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OTC opioids: Pharmacy’s dirty little secret


OTC opioids: Pharmacy’s dirty little secret

Could a pharmacist-designed mobile app help motivate people to reduce their use of OTC opioids when they’re doing more harm than good? By Richard Addy

About six months ago, I had an experience in my pharmacy that left a strong impression on me. I was busy in the dispensary, checking prescriptions, when a gentleman (I’ll call him Philip) landed in. Philip is someone I generally have a cordial relationship with. However on this day, he had what we call in Ulster a “sour bake”.

Philip wanted to speak to me urgently. I asked him to take a seat for a few minutes, as I was particularly busy. But I could sense his growing irritation at being made to wait.

When I eventually got talking to Philip, I found out that my actions had been the reason for his ire.

I’ll leave out his expletives, but this is the gist of what was said: “My partner came in here earlier with my son. You didn’t sell her any headache tablets. What’s the reason?”

“She bought another pack from us recently. Those tablets are addictive and for short term use only,” I replied.

Philip’s voice raised up a notch. “There’s no reason not to sell those tablets to her. They’re just headache tablets. I can’t believe you did that to her in front of my five year old son!”

“It’s my job to refuse to sell medication if I believe it is for inappropriate use. Also, your partner was in the pharmacy on her own today. Your son wasn’t there.”

By this point, the red mist had fully descended over Philip. He was clearly flustered – and very angry. What came out of his mouth next was a mix of threatening gibberish and confusing information about his absent son.

He ranted and raved loud enough for everyone in the pharmacy to hear and I was very relieved when he eventually stormed out.

Unusually for him, he didn’t return for many weeks. I was more than glad as I didn’t want to see him again.

Philip’s issue was that I wouldn’t sell co-codamol tablets to his partner. He was the person the tablets were intended for, I later discovered. He was addicted to them and would go round “every pharmacy in Belfast” (his words, at a later stage) to get them. Philip was confounded by the fact that I refused to sell the tablets to his partner. Weren’t they just “headache tablets” after all?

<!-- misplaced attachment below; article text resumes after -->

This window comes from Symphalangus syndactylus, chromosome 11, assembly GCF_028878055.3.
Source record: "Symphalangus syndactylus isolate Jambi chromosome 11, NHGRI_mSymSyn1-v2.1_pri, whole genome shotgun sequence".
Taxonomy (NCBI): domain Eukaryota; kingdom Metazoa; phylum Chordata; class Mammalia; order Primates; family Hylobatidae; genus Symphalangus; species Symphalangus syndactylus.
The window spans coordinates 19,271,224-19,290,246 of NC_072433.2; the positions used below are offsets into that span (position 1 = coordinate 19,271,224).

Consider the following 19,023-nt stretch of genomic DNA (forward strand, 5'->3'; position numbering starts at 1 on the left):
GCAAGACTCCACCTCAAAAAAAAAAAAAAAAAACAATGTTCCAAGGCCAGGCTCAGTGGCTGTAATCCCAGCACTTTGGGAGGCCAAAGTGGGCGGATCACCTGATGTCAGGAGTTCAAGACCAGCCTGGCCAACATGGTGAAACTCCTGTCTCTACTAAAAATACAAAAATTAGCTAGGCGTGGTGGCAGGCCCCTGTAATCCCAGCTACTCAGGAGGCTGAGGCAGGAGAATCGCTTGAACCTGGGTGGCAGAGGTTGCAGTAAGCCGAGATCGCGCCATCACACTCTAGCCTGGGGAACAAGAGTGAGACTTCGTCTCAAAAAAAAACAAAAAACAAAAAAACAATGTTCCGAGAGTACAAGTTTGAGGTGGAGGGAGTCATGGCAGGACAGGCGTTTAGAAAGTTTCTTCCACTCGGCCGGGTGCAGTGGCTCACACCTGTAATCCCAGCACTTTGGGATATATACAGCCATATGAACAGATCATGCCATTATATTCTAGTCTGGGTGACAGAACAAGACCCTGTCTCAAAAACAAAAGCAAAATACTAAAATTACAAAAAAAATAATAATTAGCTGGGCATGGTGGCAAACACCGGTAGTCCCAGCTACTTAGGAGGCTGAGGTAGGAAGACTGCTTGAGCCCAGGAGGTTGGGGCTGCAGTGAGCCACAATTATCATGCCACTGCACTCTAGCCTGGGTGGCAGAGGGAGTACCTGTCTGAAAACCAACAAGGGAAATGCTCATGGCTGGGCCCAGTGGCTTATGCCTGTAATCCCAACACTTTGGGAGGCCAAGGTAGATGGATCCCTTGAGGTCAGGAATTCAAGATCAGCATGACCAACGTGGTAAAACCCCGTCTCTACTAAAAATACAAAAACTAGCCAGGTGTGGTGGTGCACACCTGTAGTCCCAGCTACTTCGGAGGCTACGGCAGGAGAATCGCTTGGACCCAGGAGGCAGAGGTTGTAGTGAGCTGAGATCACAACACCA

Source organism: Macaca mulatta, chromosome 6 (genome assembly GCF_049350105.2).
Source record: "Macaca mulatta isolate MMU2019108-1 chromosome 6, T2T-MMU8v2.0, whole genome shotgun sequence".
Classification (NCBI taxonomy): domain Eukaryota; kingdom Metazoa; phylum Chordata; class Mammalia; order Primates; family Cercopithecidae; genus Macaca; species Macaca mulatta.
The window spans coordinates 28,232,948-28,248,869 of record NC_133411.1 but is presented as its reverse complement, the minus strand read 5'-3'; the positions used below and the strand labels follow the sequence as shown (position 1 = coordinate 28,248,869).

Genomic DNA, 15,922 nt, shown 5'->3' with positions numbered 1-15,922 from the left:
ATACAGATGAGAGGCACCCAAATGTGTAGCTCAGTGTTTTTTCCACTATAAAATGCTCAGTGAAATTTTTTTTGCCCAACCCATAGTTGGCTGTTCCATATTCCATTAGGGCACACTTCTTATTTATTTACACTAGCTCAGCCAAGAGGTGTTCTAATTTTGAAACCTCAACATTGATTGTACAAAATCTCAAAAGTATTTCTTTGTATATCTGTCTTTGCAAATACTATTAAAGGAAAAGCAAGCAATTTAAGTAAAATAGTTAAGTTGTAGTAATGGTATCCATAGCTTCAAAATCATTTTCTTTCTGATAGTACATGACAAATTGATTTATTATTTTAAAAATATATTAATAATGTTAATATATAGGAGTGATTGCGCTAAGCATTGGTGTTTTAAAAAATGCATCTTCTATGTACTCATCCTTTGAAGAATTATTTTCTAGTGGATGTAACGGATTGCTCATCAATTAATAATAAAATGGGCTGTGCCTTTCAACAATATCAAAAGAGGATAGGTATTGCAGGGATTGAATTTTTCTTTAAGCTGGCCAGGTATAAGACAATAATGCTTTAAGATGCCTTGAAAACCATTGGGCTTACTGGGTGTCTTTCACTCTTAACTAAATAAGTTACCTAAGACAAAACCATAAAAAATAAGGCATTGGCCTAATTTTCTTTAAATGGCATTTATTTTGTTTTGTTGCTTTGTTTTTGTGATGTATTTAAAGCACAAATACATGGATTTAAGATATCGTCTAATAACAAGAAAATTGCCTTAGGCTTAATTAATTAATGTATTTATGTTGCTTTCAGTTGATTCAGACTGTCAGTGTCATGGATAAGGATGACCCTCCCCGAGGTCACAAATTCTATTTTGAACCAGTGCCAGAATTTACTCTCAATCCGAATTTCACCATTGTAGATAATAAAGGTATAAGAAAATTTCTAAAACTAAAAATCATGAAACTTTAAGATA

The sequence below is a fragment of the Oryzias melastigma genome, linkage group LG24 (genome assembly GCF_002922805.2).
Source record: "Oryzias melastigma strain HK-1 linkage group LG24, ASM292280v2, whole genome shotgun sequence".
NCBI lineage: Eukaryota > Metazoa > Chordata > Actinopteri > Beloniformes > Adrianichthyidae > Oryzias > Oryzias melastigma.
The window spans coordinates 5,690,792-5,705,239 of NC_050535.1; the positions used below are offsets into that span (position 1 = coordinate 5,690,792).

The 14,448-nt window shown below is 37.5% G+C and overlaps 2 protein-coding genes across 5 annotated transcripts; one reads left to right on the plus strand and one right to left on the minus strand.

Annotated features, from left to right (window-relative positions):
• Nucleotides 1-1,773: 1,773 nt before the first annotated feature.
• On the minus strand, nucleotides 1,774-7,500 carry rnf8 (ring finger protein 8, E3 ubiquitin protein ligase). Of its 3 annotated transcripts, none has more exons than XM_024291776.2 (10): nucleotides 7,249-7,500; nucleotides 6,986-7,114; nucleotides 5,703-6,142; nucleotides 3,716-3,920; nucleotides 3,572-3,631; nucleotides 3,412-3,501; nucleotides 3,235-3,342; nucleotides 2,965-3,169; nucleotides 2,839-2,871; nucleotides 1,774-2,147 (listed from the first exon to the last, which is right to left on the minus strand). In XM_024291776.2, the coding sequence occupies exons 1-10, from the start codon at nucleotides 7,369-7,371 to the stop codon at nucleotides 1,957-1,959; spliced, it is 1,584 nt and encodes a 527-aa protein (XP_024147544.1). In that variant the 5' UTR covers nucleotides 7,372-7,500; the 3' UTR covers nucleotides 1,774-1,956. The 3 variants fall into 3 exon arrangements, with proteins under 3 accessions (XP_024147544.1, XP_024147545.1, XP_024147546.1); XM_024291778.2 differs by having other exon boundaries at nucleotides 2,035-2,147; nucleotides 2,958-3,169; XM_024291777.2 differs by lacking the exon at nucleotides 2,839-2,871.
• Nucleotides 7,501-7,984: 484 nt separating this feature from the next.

Codeine can actually cause headaches, and it has a limited analgesic effect. Its side effects include sedation, constipation and sometimes dependence.

Long term abuse of codeine-containing preparations can lead to liver damage, seizures and kidney damage. I wouldn’t wish these outcomes on Philip or anyone else.

When I next spoke to Philip, he had a different demeanour and a more pleasant expression on his face. He showed me his new prescription for buprenorphine. He had been inducted onto a substitute prescribing programme – buprenorphine being a substitute for co-codamol.

He said: “I spoke to my GP recently. When I told him about the co-codamol, he said that I was wrecking my liver, wrecking my kidneys and if I didn’t stop taking them, I wouldn’t be around to see my son grow up.”

I was genuinely surprised by this. A short conversation with his doctor was all it took for him to realise that he had a problem. His attitude had been turned around and he was now getting help for his addiction. We (his pharmacy) were back in the business of looking after his health.

As I stated at the start of this article, this episode left a strong impression on me. It reminded me that a person’s outlook can change, and sometimes it doesn’t take very much persuading.

Over the counter opioids are community pharmacy’s dirty little secret. Most pharmacists will probably have felt like illicit drug dealers at some point in their career. None more so than when selling codeine-containing tablets to a ghostly white looking person, who claims to need the medication for their unspecific back pain (or similar ailment).

I have recently started working on a technological improvement to help with this problem. I’m developing a mobile application to help to motivate people to reduce their use of OTC co-codamol and similar opioids.

The app will allow people to track their usage, educate them about the effects of codeine on the body, and provide a communication channel back to their pharmacy team, to get advice and support to reduce their dependence. It will be anonymous and free to use.

The working title is CodeineApp. I’ve secured development funding and have enlisted some pharmacies who have kindly agreed to trial it for me in a pilot programme.

CodeineApp is an attempt to do what Philip’s GP did for him. It is to nudge people to see a healthier way forward, without shaming or judging them.

As for Philip, he has been doing well on his medication. His new, positive attitude is refreshing and his general health appears to be improving. Neither of us have mentioned our earlier, heated exchange. Some things are best swept under the front door mat.

If you would like to learn more about this project, or to discuss it with me, please reach out on Linkedin.

Richard Addy is managing director of Nipharm Pharmacies in Belfast

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